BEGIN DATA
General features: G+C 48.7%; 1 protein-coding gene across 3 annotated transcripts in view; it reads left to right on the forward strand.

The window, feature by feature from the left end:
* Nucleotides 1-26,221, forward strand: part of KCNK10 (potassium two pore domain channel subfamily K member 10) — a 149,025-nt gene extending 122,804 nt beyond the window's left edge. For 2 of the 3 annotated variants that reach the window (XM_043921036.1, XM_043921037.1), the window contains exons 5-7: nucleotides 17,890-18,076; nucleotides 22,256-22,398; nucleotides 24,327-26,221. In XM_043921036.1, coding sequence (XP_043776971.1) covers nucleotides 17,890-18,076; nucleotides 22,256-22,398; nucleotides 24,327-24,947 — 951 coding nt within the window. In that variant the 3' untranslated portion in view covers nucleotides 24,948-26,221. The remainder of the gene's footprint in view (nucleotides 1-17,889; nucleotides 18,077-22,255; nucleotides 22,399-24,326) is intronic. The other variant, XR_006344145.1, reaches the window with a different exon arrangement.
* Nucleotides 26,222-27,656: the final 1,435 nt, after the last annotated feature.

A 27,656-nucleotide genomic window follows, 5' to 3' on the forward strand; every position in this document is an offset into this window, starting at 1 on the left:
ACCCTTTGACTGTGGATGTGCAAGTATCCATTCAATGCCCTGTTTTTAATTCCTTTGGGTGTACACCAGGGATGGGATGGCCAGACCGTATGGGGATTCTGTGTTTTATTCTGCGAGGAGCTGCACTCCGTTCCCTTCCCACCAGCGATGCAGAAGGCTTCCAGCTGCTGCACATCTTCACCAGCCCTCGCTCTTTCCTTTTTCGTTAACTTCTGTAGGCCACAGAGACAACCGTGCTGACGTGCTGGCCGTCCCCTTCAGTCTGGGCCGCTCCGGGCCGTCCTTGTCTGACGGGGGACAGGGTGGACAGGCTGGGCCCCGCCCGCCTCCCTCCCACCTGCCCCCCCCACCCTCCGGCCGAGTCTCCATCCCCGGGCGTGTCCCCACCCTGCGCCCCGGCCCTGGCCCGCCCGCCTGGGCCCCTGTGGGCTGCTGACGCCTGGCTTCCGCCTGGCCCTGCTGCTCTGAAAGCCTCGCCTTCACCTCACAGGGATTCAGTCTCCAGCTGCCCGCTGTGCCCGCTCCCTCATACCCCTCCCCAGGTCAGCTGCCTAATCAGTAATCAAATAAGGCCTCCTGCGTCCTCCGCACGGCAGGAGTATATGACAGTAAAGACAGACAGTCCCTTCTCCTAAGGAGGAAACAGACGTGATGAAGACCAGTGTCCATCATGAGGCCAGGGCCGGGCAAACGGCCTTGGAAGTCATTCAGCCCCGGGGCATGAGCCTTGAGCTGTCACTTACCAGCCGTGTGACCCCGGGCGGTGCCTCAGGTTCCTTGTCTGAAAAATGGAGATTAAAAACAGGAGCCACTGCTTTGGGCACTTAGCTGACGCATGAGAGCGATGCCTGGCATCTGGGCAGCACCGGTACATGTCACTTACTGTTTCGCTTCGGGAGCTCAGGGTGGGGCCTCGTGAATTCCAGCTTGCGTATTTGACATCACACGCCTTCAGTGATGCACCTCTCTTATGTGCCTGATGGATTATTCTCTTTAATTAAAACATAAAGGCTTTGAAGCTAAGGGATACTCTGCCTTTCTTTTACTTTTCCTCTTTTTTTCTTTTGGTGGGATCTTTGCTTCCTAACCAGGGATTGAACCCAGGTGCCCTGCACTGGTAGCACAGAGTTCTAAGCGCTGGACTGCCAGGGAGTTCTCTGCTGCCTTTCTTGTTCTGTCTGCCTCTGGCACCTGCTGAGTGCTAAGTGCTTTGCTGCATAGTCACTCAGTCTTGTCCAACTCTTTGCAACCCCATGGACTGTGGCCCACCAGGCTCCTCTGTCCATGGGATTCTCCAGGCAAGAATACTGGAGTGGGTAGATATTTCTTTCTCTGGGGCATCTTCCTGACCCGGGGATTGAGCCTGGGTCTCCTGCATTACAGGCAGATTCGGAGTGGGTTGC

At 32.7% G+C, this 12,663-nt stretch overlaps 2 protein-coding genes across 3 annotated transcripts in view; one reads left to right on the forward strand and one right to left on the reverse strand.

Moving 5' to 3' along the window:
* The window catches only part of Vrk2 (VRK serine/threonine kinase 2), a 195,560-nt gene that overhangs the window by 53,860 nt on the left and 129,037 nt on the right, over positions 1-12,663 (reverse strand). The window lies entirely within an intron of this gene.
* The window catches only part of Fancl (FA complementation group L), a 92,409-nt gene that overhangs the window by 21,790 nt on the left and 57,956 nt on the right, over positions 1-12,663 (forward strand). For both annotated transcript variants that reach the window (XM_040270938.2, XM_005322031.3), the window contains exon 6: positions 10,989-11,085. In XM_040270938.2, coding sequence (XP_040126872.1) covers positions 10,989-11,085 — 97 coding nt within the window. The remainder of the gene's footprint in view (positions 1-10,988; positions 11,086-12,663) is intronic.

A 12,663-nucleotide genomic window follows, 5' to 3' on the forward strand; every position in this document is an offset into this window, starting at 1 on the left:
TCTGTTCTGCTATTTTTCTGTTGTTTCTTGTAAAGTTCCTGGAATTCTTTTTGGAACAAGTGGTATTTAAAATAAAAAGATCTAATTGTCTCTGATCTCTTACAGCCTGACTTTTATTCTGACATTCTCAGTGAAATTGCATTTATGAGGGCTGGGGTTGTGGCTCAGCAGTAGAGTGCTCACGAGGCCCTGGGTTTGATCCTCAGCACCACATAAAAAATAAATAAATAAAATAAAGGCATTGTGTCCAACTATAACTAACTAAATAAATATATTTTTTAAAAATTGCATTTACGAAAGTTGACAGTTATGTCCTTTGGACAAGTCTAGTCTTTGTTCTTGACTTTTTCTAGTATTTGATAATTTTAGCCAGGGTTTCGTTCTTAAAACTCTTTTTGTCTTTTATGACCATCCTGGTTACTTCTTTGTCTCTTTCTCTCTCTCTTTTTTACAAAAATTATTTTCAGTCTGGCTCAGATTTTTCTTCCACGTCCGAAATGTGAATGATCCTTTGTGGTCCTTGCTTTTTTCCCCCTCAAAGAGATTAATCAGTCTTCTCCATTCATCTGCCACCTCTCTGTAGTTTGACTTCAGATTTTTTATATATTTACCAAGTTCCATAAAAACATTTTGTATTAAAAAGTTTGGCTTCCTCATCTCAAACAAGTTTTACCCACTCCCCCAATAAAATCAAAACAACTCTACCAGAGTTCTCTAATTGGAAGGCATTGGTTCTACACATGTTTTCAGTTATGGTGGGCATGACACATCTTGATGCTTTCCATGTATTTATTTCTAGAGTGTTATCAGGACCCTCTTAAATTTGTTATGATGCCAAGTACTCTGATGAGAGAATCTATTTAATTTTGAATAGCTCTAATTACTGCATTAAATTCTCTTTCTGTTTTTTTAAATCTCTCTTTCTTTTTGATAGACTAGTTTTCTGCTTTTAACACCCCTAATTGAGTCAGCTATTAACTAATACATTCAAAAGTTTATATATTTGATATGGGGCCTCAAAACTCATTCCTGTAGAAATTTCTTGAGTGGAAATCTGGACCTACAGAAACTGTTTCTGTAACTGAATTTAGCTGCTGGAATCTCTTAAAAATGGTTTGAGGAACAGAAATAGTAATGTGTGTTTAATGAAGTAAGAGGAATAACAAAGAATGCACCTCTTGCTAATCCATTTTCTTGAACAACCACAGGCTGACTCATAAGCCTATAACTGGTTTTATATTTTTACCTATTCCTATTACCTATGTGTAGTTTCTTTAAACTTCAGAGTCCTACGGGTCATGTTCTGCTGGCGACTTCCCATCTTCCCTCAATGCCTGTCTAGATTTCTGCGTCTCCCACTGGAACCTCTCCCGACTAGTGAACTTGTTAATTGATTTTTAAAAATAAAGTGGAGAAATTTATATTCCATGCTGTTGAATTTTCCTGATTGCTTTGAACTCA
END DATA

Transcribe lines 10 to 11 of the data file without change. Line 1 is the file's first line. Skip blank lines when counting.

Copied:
* The window catches only part of Fancl (FA complementation group L), a 92,409-nt gene that overhangs the window by 21,790 nt on the left and 57,956 nt on the right, over positions 1-12,663 (forward strand). For both annotated transcript variants that reach the window (XM_040270938.2, XM_005322031.3), the window contains exon 6: positions 10,989-11,085. In XM_040270938.2, coding sequence (XP_040126872.1) covers positions 10,989-11,085 — 97 coding nt within the window. The remainder of the gene's footprint in view (positions 1-10,988; positions 11,086-12,663) is intronic.

A 12,663-nucleotide genomic window follows, 5' to 3' on the forward strand; every position in this document is an offset into this window, starting at 1 on the left: